Though most people have heard of Warren Buffett, many only know that he's one of the richest people in the world. Even fewer people can explain exactly why the renowned 'Oracle of Omaha' has a reputation as one of the world's greatest investors. So that you aren't one of the ignorant masses, this article is a primer on Buffett and his financial fetish.

Who Is Warren Buffett?

Warren Buffett was born August 30, 1930, in Omaha, Nebraska. He is the grandson of Ernest Buffett, who operated a family grocery store in Omaha, and the son of Howard Homan Buffett, who was a stockbroker, the founder of Buffett-Falk & Company in 1931, and later a U.S. Congressman. His mother, Leila Stahl Buffett, is twice widowed.As a child, Buffett was interested in math and took on his first business venture by purchasing six-packs of soda and selling them individually to neighbors for a markup. He soon began reading books about the stock market and made his first buy at age 11 (three shares of Cities Service Preferred for $38 per share). Buffett's most well-known childhood job, however, was his paper route. By combining routes and marketing subscription renewals, Buffett amassed about $6,000 by the time he was 16.

Buffett attended the Wharton School of Business at the University of Pennsylvania, but transferred to the University of Nebraska during his junior year and graduated in 1950. After being rejected from Harvard Business School, Buffett applied to and was accepted at Columbia Business School, where studied under renowned finance academic Benjamin Graham, author of The Intelligent Investor.

On April 19, 1952, Buffett married Susan Thompson of Omaha. She was a roommate of Buffett's sister, Bertie. In 1977, Susan moved to San Francisco and the couple remain married. Astrid Menks has lived with Buffett since 1978.

By age 25, Buffett's net worth was soaring, and friends began approaching him for investment advice. He founded the Buffett Partnership in 1956 -- the year in which he began investing with long-time friend Charlie Munger -- pooled about $100,000 from friends and relatives, and began investing. In 1969, Buffett dissolved the partnership, which by then was worth a whopping $100 million. His stake was worth $20 million. He was 38.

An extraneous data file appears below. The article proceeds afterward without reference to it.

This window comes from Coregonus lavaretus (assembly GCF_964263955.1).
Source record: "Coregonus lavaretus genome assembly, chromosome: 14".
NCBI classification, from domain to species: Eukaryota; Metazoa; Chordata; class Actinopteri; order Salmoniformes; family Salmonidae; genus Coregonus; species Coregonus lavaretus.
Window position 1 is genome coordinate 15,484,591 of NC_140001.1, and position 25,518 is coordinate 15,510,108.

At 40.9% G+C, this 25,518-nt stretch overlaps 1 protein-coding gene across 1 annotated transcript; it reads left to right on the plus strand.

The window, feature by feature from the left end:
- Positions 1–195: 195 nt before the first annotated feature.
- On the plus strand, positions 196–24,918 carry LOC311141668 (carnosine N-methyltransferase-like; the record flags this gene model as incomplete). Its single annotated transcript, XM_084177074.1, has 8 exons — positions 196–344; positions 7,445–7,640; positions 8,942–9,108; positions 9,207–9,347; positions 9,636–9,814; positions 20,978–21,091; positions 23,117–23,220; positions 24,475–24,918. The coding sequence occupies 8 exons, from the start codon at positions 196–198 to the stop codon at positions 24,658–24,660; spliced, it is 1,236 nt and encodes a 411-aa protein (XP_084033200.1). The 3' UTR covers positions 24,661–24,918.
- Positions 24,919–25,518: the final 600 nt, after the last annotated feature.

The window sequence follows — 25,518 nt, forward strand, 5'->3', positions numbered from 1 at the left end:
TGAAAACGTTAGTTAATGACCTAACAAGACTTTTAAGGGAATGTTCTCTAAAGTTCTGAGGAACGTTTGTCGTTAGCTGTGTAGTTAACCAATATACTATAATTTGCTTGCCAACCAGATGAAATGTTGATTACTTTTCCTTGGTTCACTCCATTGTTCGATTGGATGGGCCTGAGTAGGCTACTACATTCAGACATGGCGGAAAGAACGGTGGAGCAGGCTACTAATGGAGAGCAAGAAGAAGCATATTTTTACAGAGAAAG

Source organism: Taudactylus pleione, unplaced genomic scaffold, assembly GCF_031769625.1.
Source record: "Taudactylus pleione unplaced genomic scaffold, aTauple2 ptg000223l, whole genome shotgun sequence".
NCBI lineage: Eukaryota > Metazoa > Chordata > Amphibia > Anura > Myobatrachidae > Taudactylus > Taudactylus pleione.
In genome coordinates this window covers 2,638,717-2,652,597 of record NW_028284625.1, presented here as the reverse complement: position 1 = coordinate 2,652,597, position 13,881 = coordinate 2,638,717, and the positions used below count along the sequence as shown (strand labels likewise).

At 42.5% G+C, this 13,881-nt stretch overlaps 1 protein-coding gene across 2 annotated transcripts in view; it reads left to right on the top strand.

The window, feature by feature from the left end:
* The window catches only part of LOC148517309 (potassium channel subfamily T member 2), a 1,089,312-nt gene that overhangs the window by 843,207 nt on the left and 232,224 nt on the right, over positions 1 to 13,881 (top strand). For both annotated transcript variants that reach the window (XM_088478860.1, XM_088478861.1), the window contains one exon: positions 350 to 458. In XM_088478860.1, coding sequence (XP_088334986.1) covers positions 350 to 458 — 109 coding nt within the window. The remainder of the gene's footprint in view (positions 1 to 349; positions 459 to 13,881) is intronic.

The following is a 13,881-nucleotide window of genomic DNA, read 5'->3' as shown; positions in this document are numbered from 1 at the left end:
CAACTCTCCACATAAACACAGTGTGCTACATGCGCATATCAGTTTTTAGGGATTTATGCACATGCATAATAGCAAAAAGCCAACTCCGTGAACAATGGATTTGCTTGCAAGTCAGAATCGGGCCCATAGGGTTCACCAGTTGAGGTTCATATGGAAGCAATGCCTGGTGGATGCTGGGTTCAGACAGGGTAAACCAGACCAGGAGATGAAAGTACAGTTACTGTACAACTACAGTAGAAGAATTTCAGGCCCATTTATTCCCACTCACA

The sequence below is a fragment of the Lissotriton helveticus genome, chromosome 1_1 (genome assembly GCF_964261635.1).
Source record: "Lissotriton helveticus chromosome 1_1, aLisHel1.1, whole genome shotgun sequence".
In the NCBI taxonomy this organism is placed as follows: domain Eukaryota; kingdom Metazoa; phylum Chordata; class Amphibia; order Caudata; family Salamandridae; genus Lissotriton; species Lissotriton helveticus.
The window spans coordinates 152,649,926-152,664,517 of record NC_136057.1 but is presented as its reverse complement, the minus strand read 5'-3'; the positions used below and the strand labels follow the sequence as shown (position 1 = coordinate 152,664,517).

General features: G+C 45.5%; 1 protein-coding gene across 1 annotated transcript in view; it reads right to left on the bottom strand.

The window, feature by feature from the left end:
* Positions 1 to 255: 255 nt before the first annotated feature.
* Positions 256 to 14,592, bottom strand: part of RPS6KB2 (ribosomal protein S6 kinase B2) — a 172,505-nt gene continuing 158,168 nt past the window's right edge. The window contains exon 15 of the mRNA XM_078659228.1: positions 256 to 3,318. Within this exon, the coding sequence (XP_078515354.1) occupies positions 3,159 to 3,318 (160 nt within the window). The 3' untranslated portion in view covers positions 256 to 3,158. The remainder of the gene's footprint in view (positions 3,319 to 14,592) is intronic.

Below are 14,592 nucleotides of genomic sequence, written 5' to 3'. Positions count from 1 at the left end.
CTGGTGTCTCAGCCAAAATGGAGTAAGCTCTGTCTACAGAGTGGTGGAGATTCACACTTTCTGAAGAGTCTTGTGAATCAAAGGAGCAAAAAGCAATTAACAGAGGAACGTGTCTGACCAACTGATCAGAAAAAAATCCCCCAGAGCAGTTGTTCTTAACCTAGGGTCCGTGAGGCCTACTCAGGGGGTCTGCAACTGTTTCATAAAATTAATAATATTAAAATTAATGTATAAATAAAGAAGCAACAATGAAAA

Before that, however, through the partnership Buffett purchased in 1965 the controlling interest in a New Bedford, Massachusetts textile mill called Berkshire Hathaway. He used the cash flow from the business to make investments in other companies as well. The textile mill didn't last, but the name did. And the rest is history.

Buffett's Investing Philosophy

One of Buffett's distinctive habits is that he only invests in businesses he intuitively understands. He gives heavy attention to the fundamentals of a company or industry, and he relies on qualitative information as much as he does on quantitative information.

Another basic Buffett tenet is the idea of long-term investing. He does not day trade, flip houses, try to time the market, or pursue other means of quick profits. He is a patient investor, and as such only makes investments that he believes will be productive for decades. 'Our favorite holding period is forever,' says Buffett. In general, this means that the investment needs to be profitable and produce timeless, well-loved products.

Buffett is not a big risk-taker. 'We've done better by avoiding dragons rather than by slaying them,' Buffett once said at the 1991 Berkshire annual meeting.

How Can Warren Help You Profit?

There are a few specific things that Buffett looks for when evaluating an investment opportunity.

Easy-to-Understand Businesses
One of Warren Buffett's principles is not unlike Peter Lynch's -- stick with what you understand and choose investments with which you are comfortable. Buffett, arguably one of the greatest and most revered stock-pickers of all time, says investors shouldn't complicate things by seeking out complicated companies.

Along those lines, the world's savviest investor has kept Berkshire Hathaway away from fast-growing technology stocks. Buffett admits that he just doesn't understand technology well. As such, he avoids the industry altogether. Before investing in any business, Buffett attempts to predict what the company will look like 10 years in the future. High-tech markets change too fast to look that far ahead with any confidence.

High Return on Equity (ROE): Buffett emphasizes return on equity (ROE), a key measure of a company's profitability. He prefers to invest in companies where he can confidently forecast future ROEs at least 10 years out. He is particularly fond of firms that don't require a lot of capital, as they tend to produce much higher returns on equity.

Consistently Strong Free Cash Flow: Buffett also seeks companies with significant free cash flow. Always mindful of the risks associated with investing, he ensures that his companies have plenty of money left over to invest in their growth after they have paid the bills.

Limited Debt: In the 1990s, Buffett bought insurers Geico and General Re because he liked how the companies limited and managed their debt.

Buffett also likes the 'float' that insurance companies offer. Policyholders pay premiums up front, but claims are paid out later -- providing insurance companies with a steady stream of low-cost cash to play with. Until policyholders collect on their policies or claims, the company can invest those billions in stocks/bonds or other areas, and who better to invest that money than Buffett himself?

Quality Management: Among the most noteworthy aspects of Buffett's stock-picking expertise is that he looks for quality companies with quality management teams. When Buffett buys a business, he buys its management as well. Buffett looks for people who are as passionate about their business as he is about investing.